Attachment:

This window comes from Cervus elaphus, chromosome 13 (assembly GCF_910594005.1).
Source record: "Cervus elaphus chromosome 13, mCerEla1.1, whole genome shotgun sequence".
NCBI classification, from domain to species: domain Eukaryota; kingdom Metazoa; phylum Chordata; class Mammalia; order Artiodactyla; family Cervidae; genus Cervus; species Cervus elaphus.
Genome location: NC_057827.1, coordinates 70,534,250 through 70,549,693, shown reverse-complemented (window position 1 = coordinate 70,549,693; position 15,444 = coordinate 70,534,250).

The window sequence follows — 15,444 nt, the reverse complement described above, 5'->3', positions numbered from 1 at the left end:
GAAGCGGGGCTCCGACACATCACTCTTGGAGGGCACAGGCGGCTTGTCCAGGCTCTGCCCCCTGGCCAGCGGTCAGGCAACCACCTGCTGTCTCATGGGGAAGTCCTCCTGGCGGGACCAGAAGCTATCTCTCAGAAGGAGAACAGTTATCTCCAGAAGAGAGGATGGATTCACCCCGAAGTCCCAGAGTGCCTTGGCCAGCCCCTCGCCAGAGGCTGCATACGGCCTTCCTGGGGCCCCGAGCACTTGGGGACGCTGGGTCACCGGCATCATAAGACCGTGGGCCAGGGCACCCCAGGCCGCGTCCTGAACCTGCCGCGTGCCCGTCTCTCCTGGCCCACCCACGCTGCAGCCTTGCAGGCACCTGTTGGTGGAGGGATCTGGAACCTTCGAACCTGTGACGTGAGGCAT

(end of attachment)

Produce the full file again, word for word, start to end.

This window comes from Cervus elaphus, chromosome 13 (assembly GCF_910594005.1).
Source record: "Cervus elaphus chromosome 13, mCerEla1.1, whole genome shotgun sequence".
NCBI classification, from domain to species: domain Eukaryota; kingdom Metazoa; phylum Chordata; class Mammalia; order Artiodactyla; family Cervidae; genus Cervus; species Cervus elaphus.
Genome location: NC_057827.1, coordinates 70,534,250 through 70,549,693, shown reverse-complemented (window position 1 = coordinate 70,549,693; position 15,444 = coordinate 70,534,250).

The window sequence follows — 15,444 nt, the reverse complement described above, 5'->3', positions numbered from 1 at the left end:
GAAGCGGGGCTCCGACACATCACTCTTGGAGGGCACAGGCGGCTTGTCCAGGCTCTGCCCCCTGGCCAGCGGTCAGGCAACCACCTGCTGTCTCATGGGGAAGTCCTCCTGGCGGGACCAGAAGCTATCTCTCAGAAGGAGAACAGTTATCTCCAGAAGAGAGGATGGATTCACCCCGAAGTCCCAGAGTGCCTTGGCCAGCCCCTCGCCAGAGGCTGCATACGGCCTTCCTGGGGCCCCGAGCACTTGGGGACGCTGGGTCACCGGCATCATAAGACCGTGGGCCAGGGCACCCCAGGCCGCGTCCTGAACCTGCCGCGTGCCCGTCTCTCCTGGCCCACCCACGCTGCAGCCTTGCAGGCACCTGTTGGTGGAGGGATCTGGAACCTTCGAACCTGTGACGTGAGGCAT